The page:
Tang et al. (2019): The record of S. hexamera in Hong Kong represents the first record of this species for continental China. This species is known as an introduced species in Southeast USA (Alabama, Florida, Louisiana, and Mississippi), and was reported as introduced within the Ogasawara Islands (Shindo 1979). Here we tentatively classify this species as introduced to Hong Kong in light of its tramp characteristics, including its known thelytokous reproductive strategy (Masuko 2013), and the lack of previous collections in Hong Kong or other parts of mainland China. However, for this species, as for many tramp species across Asia, further study is needed to determine their exact origin and the extent of their native range. Malaise traps yielded female alates in sampling conducted from March 16 - March 31.

Also see Hunting Tactics in Short-Mandibulate Strumigenys for more about this ant's hunting behavior.

Life History Traits

  • Queen number: monogynous (Terayama et al. 2014)
  • Mean colony size: 35 (Terayama et al. 2014)

Castes

Worker

Nomenclature

The following information is derived from Barry Bolton's Online Catalogue of the Ants of the World.

  • hexamera. Epitritus hexamerus Brown, 1958d: 70, figs. 1-3 (w.q.) JAPAN. Combination in Pyramica: Bolton, 1999: 1672; in Strumigenys: Baroni Urbani & De Andrade, 2007: 121. See also: Bolton, 2000: 388.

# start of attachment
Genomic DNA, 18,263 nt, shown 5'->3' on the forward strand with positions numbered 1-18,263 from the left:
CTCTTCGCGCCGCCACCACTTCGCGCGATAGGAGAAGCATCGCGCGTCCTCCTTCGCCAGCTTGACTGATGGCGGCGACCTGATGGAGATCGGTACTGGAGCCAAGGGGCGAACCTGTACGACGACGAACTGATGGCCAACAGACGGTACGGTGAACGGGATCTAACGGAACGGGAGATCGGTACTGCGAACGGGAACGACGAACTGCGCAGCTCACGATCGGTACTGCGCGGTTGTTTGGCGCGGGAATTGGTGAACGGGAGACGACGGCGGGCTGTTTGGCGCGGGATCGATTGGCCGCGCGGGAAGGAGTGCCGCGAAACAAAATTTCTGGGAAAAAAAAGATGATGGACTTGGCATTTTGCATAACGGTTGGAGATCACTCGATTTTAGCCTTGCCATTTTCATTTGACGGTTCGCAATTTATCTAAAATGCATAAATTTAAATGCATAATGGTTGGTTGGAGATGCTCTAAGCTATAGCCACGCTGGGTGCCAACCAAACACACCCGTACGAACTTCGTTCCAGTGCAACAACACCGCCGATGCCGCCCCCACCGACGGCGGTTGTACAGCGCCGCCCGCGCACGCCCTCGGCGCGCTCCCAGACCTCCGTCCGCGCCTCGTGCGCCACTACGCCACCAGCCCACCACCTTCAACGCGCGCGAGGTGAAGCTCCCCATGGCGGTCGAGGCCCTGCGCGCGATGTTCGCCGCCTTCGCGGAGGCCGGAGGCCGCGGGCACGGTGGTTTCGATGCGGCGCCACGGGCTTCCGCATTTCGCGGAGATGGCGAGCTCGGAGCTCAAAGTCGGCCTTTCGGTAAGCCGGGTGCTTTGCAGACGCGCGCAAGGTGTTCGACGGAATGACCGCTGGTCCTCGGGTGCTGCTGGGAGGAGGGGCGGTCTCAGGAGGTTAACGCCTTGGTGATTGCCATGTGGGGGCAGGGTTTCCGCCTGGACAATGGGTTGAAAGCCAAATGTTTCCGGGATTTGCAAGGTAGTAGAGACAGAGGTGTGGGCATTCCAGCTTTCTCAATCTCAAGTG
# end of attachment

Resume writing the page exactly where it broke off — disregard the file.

Unless otherwise noted the text for the remainder of this section is reported from the publication that includes the original description.

Description

Worker

Bolton (2000) - TL 2.0-2.2, HL 0.50-0.53, HW 0.53-0.55, CI 106-108, ML 0.18-0.22, MI 36-42, SL 0.23-0.25, SI 46-47, PW 0.28-0.31, AL 0.57-0.60 (3 measured).

Apicodorsal tooth of mandible elongate and spiniform. Mandible with 2 preapical teeth, both located in distal half of mandible and the proximal preapical tooth somewhat longer than the distal. Dorsal surfaces of mandibles and scapes with orbicular hairs. Hairs on leading edge of scape curved toward apex of scape. Cephalic dorsum with orbicular hairs more or less evenly distributed; there is no hairless patch on each side mesad of the lateral margin in the area where the margins are most strongly divergent. CI > 100. Mesonotum in profile bulging posteriorly over base of propodeum, overhanging metanotal groove.

Queen

TL 2.8, HL 0.60, ML 0.20, WL 0.76, scape L 0.27, funiculus L 0.49 mm. CI 102, MI 34. Eyes moderate in size, well underneath on dorsal scrobe borders. Alitrunk robust, humeri very weakly subangulate, without tubercles. Mesonotum gently convex; scutellum rounded behind and not strongly projecting. Propodeal teeth extremely small, with infradental lamellae. Parapsidal furrows fine but distinct. Petiolar node shorter and broader than in worker, the anterior face more concave and the two carinae more distinct, forming a miniature peak on each side above. Mesonotum with orbicular squamiform hairs like those of head. As in the worker, there are no erect specialized hairs on head or alitrunk.

Type Material

Bolton (2000) - Holotype worker and paratype worker, JAPAN: Kyushu, Provo Chikugo, Korasan, 25.ix.1955 (S. Miyamoto); paratype queen (dealate), JAPAN: Honshu, Numazu City, Sige-toge, 22.v.1949, 250 m., under stone (K. Okano) (Museum of Comparative Zoology) [examined].

Brown (1958) reported the head of the paratype queen has been lost.

References

  • Masuko, K. 2013. Thelytokous parthenogenesis in the ant Strumigenys hexamera (Hymenoptera: Formicidae). Ann Entomol Soc Am 106: 479–484.

References based on Global Ant Biodiversity Informatics